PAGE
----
Writing content in RockChisel is easy, because beyond a basic python definition file, RockChisel is basically HTML. The very best source to understand RockChisel is reading through the source code to the RockChisel documentation itself. First find and read '', and then browse the templates.

Builder Configuration 

First, let's look at an example configuration file, The name isn't actually important, but what is interesting is that it is an executable file - this means that RockChisel does not have (or need) a command line tool. Building the project is discussed later in Building.

from rockchisel import Builder
import os

path = os.path.dirname(os.path.realpath(__file__))

site = Builder(

	input_path  = path,
	output_path = os.path.join(path, "output"),
	theme = "rockchisel.themes.rockdoc",

	variables = dict(version = 0.1),
	page_title_template = "Rock Chisel {{ version }}: {{ title }}",

	sections = {
			"User Guide": {
				"Home" : "index",
				"Installation": "installation",
				"Authoring": "authoring",
				"Building": "building",
				"Uploading": "uploading",
				"Changelog": "changelog"
			"Community": {
				"License": "license",
				"Contributing": "contributing",
				"Themes": "themes"

Let's go through some of the settings step by step.


As you can see from the RockChisel documentation, the project consists of a number of Jinja2 HTML templates. When writing documentation in RockChisel, you have the full power of HTML, and are not limited by obscure sub-dialects of Restructured Text or Markdown. Variables marked in can be used in templates, as can larger blocks of other files, known as snippets, which we will explain later in this chapter. The easiest way to understand the template system might be to see the source of the previous chapter.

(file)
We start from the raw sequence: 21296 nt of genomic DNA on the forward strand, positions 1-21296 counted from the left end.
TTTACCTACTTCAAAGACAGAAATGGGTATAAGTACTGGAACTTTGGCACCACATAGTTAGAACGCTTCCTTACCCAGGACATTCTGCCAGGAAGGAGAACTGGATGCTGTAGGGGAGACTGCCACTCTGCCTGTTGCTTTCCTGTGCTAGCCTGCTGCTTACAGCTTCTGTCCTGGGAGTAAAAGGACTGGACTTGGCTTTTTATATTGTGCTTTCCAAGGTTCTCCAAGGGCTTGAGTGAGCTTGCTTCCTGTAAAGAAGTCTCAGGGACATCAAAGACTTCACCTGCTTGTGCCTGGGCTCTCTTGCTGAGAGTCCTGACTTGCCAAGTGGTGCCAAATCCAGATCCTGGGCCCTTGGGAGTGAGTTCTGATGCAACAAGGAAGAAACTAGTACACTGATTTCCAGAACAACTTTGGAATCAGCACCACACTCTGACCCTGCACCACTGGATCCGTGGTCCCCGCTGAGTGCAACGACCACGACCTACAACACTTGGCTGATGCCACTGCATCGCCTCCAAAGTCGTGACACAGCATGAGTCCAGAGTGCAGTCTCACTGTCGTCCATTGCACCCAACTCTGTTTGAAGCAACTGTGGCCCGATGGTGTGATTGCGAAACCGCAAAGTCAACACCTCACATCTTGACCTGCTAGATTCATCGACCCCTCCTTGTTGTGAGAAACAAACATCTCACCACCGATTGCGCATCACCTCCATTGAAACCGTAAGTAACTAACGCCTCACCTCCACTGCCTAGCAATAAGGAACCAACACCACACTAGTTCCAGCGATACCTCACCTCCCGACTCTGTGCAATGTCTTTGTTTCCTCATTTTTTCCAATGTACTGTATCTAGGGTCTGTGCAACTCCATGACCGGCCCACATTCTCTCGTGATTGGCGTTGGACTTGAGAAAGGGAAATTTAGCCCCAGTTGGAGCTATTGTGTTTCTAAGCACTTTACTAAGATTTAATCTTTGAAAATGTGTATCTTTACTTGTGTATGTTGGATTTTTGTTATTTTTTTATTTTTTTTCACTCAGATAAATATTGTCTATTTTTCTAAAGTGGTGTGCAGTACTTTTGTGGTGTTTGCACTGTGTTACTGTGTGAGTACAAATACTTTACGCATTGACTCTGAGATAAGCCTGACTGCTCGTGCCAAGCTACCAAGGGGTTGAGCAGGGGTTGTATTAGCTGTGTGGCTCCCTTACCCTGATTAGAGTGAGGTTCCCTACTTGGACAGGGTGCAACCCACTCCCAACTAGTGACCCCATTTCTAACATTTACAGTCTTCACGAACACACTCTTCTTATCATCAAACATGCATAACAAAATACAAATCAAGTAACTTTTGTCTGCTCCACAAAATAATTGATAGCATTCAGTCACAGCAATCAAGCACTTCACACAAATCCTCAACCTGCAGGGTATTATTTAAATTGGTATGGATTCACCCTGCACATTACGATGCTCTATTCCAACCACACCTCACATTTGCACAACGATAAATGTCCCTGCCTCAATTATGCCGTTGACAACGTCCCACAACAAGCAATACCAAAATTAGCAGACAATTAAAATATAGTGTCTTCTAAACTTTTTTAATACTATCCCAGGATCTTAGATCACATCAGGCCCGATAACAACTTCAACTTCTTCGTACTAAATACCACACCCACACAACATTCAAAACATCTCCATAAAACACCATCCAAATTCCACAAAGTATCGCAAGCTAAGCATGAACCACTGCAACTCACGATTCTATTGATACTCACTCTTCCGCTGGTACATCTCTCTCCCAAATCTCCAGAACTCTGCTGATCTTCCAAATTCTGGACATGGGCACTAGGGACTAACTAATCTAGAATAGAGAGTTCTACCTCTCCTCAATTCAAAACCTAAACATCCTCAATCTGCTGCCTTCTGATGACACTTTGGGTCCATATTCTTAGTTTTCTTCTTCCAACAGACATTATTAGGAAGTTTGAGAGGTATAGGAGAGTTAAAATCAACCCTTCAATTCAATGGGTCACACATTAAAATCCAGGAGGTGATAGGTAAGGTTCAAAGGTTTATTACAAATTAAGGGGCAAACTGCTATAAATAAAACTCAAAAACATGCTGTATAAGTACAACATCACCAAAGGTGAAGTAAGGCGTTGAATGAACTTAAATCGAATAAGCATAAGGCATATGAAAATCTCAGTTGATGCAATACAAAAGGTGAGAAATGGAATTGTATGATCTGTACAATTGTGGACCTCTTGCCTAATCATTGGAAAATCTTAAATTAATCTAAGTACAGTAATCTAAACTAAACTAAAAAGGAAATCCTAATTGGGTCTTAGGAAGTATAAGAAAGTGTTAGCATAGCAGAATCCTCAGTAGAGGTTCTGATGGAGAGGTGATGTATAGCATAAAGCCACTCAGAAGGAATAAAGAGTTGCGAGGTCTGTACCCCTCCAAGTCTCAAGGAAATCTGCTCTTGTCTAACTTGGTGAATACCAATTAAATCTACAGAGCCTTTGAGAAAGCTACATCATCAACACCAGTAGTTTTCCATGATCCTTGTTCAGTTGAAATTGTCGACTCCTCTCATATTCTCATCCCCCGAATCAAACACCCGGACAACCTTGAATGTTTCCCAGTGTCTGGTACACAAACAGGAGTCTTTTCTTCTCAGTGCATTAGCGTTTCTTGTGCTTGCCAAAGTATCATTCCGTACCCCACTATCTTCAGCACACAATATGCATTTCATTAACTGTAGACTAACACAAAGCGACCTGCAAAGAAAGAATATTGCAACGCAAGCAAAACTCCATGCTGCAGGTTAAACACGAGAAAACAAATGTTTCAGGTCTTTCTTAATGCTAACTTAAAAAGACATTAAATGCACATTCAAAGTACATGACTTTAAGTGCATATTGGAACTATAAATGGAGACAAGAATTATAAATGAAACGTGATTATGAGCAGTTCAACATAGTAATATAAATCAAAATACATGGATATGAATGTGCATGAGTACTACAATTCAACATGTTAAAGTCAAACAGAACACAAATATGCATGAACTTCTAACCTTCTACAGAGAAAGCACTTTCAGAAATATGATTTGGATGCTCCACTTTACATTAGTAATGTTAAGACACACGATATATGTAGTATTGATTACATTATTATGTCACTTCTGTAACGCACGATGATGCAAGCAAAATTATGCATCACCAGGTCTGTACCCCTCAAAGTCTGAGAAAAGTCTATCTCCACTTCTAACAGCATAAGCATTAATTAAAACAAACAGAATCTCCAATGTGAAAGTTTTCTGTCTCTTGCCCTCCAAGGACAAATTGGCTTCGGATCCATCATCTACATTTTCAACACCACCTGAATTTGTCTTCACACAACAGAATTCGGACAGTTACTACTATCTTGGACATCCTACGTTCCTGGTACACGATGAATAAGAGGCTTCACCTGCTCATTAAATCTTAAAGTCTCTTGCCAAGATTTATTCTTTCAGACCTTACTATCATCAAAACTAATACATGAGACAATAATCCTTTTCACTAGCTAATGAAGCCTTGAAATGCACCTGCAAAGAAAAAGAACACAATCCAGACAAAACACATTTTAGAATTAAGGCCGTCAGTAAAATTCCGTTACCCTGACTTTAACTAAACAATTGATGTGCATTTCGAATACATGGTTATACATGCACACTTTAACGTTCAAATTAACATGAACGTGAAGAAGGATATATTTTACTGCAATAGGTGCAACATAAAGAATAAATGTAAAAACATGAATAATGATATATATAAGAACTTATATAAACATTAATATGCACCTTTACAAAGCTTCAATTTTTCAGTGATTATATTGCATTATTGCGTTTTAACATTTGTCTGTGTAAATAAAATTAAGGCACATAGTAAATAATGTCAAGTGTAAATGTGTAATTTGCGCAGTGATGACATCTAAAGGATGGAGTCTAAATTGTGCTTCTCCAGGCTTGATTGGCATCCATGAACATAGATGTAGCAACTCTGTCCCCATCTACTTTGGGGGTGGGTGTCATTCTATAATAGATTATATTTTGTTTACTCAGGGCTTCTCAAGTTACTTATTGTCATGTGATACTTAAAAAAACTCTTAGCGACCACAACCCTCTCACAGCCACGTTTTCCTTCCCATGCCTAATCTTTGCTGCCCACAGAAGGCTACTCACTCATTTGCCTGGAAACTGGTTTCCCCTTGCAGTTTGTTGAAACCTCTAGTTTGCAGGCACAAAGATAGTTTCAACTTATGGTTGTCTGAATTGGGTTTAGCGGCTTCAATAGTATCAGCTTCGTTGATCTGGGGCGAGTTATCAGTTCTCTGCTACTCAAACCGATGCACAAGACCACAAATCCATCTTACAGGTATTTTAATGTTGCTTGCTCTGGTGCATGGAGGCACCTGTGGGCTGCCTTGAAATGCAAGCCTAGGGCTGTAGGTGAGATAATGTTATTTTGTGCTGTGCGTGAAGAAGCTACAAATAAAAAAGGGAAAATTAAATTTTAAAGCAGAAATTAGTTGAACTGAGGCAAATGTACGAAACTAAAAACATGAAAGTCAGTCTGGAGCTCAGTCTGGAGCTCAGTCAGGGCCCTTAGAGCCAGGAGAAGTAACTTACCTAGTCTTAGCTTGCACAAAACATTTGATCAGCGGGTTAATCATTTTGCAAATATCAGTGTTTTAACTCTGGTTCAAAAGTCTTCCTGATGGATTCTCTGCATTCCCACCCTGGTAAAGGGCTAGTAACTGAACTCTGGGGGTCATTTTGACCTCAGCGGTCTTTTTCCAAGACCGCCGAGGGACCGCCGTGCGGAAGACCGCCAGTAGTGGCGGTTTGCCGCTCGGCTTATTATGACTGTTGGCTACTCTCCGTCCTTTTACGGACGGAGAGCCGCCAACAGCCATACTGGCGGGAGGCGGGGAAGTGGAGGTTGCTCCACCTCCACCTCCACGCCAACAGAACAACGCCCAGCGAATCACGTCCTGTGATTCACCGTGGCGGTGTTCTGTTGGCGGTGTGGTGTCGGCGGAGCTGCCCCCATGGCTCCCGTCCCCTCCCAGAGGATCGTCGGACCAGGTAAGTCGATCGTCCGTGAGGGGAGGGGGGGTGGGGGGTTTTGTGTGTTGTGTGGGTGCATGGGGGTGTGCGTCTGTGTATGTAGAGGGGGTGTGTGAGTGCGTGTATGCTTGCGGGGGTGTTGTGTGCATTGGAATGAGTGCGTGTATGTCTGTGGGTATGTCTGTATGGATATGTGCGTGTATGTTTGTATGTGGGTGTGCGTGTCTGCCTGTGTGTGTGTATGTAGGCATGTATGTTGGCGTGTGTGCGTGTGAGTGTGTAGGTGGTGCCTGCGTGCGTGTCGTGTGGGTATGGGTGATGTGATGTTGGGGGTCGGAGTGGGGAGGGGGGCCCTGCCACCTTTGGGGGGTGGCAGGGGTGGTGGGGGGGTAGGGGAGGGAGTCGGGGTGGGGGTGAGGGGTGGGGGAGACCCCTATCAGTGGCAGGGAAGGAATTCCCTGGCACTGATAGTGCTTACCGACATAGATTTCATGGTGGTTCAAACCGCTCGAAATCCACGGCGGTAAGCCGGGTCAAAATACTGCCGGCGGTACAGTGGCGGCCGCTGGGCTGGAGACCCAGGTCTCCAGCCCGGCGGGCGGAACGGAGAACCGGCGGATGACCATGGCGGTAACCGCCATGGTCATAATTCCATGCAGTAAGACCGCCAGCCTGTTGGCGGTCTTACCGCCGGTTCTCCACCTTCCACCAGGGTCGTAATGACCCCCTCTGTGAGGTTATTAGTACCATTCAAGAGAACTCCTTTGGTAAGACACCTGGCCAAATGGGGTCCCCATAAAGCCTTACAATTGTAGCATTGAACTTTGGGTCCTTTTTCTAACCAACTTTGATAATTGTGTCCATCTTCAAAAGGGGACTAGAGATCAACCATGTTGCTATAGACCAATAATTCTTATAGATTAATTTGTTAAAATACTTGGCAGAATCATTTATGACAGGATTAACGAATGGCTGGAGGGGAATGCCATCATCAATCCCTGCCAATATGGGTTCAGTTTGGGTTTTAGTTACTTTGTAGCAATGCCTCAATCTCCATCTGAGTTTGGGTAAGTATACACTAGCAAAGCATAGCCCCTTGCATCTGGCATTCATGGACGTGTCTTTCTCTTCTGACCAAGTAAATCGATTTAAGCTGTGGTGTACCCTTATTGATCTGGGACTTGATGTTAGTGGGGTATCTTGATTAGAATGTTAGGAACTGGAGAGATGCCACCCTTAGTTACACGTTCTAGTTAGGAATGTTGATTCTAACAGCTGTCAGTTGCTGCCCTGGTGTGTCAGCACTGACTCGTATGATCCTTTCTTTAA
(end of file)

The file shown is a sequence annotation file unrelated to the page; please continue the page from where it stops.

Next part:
Various HTML shortcuts are available, as described in Macros. You do not need to use macros unless you want to, but they can add consistency to your documentation.


Portions of the the theme can be easily replaced without picking a new theme. This feature is discussed in Themes. For instance, the word "RockChisel" in the upper left corner of the documentation is a snippet called "topleft.j2". These are used to make common page headers and footers, or to replace a site logo. Many users will be able to use the stock theme, and we will continue to improve the stock theme over time. If you want to, you may wish to copy the theme to make it your own. The RockDoc theme has three snippets - "topleft.j2", "header.j2", and "footer.j2". Header and footer are essentially plank, and can be used to, for instance, insert copyright messages or tracking codes.

Images and Other Static Files 

If your documentation directory wants to include any graphics or other static files, including custom javascript or CSS, just include them in project directory at the top level, and they will be copied over to the output directory automatically. You can reference them with regular HTML.

File Structure 

Currently all Jinja2 templates should be placed at the top level of your input directory. This isn't extremely flexible, but we suspect it won't matter for most purposes. This could change later.


With some basic understanding of the system, now it is time to build the docs. Don't forget to skim Macros if you haven't already.